From the tournament's beginnings, the Wesleyan folks knew they needed to improvise to accommodate what they envisioned as an ever-growing number of teams.
With that in mind, they scheduled games half-court style in the tournament's early rounds, thereby allowing two games to be played simultaneously and, as the event grew, as many as 16 games in one day.
In addition, the early-round games were shortened from the standard 32 minutes to 25, which not only eased scheduling but helped lessen fatigue in a tournament that sometimes required teams to play five games in three days or four in two. In some years, games would start at 9 a.m. and continue into the night.
Playing four games in two days, however, probably was a bit less taxing physically a century ago than it would be today. The fast break had not yet arrived and, instead, teams worked the ball methodically around the perimeter. After each basket, teams returned to midcourt for a center jump, one of the game's original rules that would continue until 1938.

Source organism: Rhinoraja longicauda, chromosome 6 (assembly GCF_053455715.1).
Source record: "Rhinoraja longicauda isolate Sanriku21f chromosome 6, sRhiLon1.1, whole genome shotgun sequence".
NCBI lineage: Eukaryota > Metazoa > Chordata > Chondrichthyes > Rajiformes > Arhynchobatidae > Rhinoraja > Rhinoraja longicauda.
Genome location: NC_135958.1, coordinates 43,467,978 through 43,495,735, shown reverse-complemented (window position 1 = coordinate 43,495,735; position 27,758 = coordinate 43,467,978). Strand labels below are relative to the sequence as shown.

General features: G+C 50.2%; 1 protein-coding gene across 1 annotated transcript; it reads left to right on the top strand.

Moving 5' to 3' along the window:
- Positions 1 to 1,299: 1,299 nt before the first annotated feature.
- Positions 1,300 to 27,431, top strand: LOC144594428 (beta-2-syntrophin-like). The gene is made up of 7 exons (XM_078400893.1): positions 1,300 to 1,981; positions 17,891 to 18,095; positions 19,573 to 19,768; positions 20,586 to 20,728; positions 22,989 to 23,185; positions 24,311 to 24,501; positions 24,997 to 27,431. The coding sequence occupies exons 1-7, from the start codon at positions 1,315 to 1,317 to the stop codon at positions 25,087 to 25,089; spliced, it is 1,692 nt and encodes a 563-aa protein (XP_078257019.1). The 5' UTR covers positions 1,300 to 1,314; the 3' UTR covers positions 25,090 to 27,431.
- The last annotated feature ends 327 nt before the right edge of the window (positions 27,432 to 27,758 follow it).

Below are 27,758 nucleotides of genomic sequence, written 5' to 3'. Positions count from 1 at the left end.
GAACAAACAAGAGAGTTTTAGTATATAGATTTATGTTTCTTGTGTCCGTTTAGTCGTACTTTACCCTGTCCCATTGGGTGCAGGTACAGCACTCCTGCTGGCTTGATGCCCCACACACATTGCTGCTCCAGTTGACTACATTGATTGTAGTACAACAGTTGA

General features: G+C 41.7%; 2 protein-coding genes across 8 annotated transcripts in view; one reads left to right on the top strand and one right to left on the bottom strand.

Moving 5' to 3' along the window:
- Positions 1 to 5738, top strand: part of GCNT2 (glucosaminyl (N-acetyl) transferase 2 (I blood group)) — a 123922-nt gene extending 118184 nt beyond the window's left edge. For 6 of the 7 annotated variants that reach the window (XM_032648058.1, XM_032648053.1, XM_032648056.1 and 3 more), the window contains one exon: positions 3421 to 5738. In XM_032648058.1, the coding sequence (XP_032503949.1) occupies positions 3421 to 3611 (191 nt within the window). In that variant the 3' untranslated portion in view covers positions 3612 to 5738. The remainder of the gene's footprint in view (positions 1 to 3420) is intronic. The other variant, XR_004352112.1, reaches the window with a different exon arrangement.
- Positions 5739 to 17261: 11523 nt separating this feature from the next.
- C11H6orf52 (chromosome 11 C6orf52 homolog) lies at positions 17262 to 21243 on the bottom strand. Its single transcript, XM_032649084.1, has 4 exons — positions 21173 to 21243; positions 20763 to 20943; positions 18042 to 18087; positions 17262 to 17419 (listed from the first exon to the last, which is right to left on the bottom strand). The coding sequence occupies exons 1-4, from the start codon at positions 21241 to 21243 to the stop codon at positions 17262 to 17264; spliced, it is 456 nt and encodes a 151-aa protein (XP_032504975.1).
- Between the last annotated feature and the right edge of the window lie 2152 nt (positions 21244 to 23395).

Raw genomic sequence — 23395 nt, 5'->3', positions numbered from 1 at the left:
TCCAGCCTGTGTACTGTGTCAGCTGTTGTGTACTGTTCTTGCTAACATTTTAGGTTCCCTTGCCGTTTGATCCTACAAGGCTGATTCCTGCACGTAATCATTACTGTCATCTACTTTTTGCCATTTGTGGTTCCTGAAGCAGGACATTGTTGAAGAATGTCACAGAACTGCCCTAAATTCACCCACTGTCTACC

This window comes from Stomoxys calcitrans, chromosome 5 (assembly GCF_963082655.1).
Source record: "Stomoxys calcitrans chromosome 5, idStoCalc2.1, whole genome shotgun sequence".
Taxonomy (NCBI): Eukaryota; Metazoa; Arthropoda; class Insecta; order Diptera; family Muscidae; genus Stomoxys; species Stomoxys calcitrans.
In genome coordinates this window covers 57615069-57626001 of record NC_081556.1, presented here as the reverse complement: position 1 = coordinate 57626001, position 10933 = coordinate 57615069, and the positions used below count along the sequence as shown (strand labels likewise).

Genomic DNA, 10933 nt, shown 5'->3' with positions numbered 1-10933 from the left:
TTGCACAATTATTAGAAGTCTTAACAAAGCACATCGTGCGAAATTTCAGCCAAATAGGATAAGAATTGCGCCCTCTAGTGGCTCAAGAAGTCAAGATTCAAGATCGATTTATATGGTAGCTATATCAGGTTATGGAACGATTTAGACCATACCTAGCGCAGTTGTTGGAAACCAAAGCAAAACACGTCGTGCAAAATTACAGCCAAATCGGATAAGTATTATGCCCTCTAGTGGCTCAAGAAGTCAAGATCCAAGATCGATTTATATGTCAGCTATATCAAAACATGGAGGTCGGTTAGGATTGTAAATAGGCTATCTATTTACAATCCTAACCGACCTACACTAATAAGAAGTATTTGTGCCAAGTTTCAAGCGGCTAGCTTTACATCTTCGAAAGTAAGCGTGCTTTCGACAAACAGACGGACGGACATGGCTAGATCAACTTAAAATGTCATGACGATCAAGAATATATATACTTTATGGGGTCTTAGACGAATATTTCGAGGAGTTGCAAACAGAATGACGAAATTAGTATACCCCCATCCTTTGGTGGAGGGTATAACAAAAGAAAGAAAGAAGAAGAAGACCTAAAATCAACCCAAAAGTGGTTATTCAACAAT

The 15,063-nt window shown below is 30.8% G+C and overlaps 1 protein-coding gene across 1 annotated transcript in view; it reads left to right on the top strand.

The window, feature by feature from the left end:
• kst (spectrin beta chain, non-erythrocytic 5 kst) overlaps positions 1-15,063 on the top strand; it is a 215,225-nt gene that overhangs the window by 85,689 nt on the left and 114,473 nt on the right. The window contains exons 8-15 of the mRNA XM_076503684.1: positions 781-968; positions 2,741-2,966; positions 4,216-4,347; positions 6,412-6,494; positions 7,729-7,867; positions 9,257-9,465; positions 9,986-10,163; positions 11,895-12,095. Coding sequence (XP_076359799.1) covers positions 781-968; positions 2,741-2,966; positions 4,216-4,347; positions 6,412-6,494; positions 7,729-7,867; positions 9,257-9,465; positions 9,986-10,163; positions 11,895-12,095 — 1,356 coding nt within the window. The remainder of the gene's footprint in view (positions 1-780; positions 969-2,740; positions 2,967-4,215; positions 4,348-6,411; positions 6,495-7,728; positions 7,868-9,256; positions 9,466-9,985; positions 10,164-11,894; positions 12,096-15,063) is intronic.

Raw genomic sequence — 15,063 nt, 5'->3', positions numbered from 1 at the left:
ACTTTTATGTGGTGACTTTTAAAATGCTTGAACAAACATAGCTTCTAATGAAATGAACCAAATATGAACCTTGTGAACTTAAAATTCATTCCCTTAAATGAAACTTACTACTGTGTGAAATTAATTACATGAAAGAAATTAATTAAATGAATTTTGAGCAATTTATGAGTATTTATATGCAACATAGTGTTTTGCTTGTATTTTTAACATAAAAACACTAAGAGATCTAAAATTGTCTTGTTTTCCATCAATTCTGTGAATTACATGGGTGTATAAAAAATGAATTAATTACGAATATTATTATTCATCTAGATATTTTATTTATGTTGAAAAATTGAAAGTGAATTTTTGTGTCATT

The game differed in other ways. The preferred offensive weapon of the day was the set shot; the jump shot would have to wait for a later generation. Player substitutions were minimal; rosters usually consisted of fewer than 10 players. The basketballs had laces similar to those on a football.